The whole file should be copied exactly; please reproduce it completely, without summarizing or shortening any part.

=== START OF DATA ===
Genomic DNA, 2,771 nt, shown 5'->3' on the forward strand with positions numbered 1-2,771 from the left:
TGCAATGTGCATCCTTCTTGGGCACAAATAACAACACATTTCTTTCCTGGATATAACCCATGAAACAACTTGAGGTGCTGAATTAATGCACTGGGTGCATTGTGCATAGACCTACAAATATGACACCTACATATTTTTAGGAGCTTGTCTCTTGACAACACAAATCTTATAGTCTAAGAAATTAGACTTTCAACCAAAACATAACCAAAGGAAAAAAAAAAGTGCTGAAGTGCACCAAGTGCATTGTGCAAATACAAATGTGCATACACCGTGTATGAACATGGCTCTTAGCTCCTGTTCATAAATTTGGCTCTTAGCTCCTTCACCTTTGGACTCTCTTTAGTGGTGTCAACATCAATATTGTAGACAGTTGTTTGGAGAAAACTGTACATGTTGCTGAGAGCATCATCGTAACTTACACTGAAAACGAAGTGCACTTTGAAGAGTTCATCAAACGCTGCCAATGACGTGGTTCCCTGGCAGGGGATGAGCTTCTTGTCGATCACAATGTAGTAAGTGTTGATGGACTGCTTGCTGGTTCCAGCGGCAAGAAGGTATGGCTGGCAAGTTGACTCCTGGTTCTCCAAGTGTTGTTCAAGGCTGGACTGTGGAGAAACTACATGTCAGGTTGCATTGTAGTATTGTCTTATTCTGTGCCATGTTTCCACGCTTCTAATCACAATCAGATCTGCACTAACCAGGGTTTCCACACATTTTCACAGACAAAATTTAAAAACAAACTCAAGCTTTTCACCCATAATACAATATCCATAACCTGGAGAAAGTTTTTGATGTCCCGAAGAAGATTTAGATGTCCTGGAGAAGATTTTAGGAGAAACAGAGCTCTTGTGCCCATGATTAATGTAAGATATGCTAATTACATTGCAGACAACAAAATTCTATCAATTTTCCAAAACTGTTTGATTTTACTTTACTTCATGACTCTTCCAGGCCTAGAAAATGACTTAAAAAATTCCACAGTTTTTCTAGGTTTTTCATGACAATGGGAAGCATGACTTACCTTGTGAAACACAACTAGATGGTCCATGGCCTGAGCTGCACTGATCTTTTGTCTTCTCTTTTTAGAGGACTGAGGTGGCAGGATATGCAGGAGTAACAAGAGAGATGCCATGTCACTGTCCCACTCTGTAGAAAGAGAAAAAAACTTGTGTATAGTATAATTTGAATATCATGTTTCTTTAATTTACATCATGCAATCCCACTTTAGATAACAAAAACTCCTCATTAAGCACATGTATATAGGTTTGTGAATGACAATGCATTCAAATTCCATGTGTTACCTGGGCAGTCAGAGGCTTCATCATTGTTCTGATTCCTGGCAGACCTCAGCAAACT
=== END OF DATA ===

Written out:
Genomic DNA, 2,771 nt, shown 5'->3' on the forward strand with positions numbered 1-2,771 from the left:
TGCAATGTGCATCCTTCTTGGGCACAAATAACAACACATTTCTTTCCTGGATATAACCCATGAAACAACTTGAGGTGCTGAATTAATGCACTGGGTGCATTGTGCATAGACCTACAAATATGACACCTACATATTTTTAGGAGCTTGTCTCTTGACAACACAAATCTTATAGTCTAAGAAATTAGACTTTCAACCAAAACATAACCAAAGGAAAAAAAAAAGTGCTGAAGTGCACCAAGTGCATTGTGCAAATACAAATGTGCATACACCGTGTATGAACATGGCTCTTAGCTCCTGTTCATAAATTTGGCTCTTAGCTCCTTCACCTTTGGACTCTCTTTAGTGGTGTCAACATCAATATTGTAGACAGTTGTTTGGAGAAAACTGTACATGTTGCTGAGAGCATCATCGTAACTTACACTGAAAACGAAGTGCACTTTGAAGAGTTCATCAAACGCTGCCAATGACGTGGTTCCCTGGCAGGGGATGAGCTTCTTGTCGATCACAATGTAGTAAGTGTTGATGGACTGCTTGCTGGTTCCAGCGGCAAGAAGGTATGGCTGGCAAGTTGACTCCTGGTTCTCCAAGTGTTGTTCAAGGCTGGACTGTGGAGAAACTACATGTCAGGTTGCATTGTAGTATTGTCTTATTCTGTGCCATGTTTCCACGCTTCTAATCACAATCAGATCTGCACTAACCAGGGTTTCCACACATTTTCACAGACAAAATTTAAAAACAAACTCAAGCTTTTCACCCATAATACAATATCCATAACCTGGAGAAAGTTTTTGATGTCCCGAAGAAGATTTAGATGTCCTGGAGAAGATTTTAGGAGAAACAGAGCTCTTGTGCCCATGATTAATGTAAGATATGCTAATTACATTGCAGACAACAAAATTCTATCAATTTTCCAAAACTGTTTGATTTTACTTTACTTCATGACTCTTCCAGGCCTAGAAAATGACTTAAAAAATTCCACAGTTTTTCTAGGTTTTTCATGACAATGGGAAGCATGACTTACCTTGTGAAACACAACTAGATGGTCCATGGCCTGAGCTGCACTGATCTTTTGTCTTCTCTTTTTAGAGGACTGAGGTGGCAGGATATGCAGGAGTAACAAGAGAGATGCCATGTCACTGTCCCACTCTGTAGAAAGAGAAAAAAACTTGTGTATAGTATAATTTGAATATCATGTTTCTTTAATTTACATCATGCAATCCCACTTTAGATAACAAAAACTCCTCATTAAGCACATGTATATAGGTTTGTGAATGACAATGCATTCAAATTCCATGTGTTACCTGGGCAGTCAGAGGCTTCATCATTGTTCTGATTCCTGGCAGACCTCAGCAAACT